I want to suggest three reasons among many (think about these with me and see if you agree):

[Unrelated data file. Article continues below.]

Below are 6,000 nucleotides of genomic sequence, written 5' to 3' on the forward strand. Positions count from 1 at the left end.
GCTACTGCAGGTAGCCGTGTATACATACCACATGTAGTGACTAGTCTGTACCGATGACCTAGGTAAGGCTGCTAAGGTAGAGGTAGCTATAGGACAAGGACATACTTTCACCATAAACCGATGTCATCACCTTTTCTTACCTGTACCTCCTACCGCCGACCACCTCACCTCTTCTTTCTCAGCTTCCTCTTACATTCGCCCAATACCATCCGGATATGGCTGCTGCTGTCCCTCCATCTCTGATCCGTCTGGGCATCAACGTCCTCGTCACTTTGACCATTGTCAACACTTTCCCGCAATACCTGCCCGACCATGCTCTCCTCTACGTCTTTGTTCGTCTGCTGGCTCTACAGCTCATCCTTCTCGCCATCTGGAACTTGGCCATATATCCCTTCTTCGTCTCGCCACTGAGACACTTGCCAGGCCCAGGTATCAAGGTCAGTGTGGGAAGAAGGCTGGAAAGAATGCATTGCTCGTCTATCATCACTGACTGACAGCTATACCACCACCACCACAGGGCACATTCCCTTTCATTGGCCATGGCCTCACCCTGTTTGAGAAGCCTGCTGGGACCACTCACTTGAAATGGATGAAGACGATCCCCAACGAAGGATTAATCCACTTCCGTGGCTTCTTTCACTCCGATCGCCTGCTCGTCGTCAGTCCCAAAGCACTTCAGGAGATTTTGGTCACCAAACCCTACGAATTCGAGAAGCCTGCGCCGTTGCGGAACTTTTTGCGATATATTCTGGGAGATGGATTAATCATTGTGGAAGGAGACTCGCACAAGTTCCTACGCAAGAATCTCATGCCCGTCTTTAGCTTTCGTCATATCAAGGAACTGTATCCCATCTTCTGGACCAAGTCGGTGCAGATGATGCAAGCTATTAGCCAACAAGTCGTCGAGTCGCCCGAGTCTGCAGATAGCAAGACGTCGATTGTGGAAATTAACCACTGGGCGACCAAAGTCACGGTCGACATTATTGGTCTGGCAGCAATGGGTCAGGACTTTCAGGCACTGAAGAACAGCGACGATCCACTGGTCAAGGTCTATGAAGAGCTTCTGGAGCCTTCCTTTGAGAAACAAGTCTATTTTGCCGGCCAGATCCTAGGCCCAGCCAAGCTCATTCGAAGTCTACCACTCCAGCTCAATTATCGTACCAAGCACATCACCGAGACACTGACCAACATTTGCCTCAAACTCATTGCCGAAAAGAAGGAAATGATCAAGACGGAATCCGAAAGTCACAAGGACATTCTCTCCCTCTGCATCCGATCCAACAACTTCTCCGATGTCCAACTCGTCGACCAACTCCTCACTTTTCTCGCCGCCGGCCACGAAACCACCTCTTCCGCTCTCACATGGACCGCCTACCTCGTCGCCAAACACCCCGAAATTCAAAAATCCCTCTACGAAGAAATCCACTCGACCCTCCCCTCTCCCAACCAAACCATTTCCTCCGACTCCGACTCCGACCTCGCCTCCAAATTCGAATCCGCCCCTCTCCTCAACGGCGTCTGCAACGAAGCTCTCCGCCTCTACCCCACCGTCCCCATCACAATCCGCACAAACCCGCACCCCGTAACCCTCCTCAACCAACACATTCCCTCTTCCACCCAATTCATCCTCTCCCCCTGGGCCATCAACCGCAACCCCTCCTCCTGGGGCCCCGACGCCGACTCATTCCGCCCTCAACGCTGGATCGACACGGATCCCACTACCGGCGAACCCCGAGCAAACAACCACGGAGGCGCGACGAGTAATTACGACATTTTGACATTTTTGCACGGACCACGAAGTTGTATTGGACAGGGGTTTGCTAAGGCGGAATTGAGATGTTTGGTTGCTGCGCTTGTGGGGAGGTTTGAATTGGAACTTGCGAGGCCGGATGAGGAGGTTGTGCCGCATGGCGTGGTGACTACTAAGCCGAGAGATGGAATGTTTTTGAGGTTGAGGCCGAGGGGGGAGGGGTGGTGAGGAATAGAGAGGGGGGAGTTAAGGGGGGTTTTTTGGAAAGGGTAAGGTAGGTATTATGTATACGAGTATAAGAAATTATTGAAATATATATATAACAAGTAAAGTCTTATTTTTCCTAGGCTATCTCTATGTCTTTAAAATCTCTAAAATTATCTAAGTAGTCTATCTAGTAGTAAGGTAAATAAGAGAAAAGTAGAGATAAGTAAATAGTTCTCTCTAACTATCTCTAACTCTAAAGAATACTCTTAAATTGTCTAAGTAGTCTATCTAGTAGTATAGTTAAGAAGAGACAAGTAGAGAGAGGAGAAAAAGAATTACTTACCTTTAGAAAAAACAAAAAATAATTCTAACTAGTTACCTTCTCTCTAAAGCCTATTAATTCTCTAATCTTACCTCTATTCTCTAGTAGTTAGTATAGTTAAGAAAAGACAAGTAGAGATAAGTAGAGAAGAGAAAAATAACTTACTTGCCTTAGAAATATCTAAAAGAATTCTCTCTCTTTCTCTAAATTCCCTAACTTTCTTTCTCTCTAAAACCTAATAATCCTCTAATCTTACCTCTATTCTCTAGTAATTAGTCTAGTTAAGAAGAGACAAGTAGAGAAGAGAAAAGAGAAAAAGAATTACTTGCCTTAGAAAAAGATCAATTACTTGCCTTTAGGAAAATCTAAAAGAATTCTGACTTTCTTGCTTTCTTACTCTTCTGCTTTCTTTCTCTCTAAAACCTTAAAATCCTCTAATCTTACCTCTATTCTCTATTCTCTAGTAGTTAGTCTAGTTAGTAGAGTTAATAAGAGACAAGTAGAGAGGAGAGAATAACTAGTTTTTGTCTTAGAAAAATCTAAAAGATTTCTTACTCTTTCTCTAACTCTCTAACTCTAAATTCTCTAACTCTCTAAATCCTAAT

1. Corruption – This is and has always been the big elephant in the room as far as Africa’s development or lack thereof is concerned. But as I am getting older and interacting with lots of people at various levels, I am really shocked to see how corrupt the African continent. The root of corruption runs deep in Africa. I know that there is corruption everywhere, even in the United States of America (I have lived there), but corruption in Africa is a whole different animal. At least in the US and other similar countries, they seem to have been successful (for the most part), in setting a system of checks and balances that works – and there is a greater respect for the rule of law – no one is above the law. Those who violate the laws of the land are brought to book and held accountable for their crimes. On the contrary, way too many people get away with lots of crimes to the extent that things like corruption have now become common if not standard practice both in the high and low places; in the secular and religious institutions; in government and non-governmental institutions to our own detriment. That’s sad and heart-breaking especially when weighed against the amounted of aid that has been poured into Africa for so many years and the masses of people who are still breaking their backs and are being weighed down because of poverty caused by such this malpractice. What will it take to change the situation?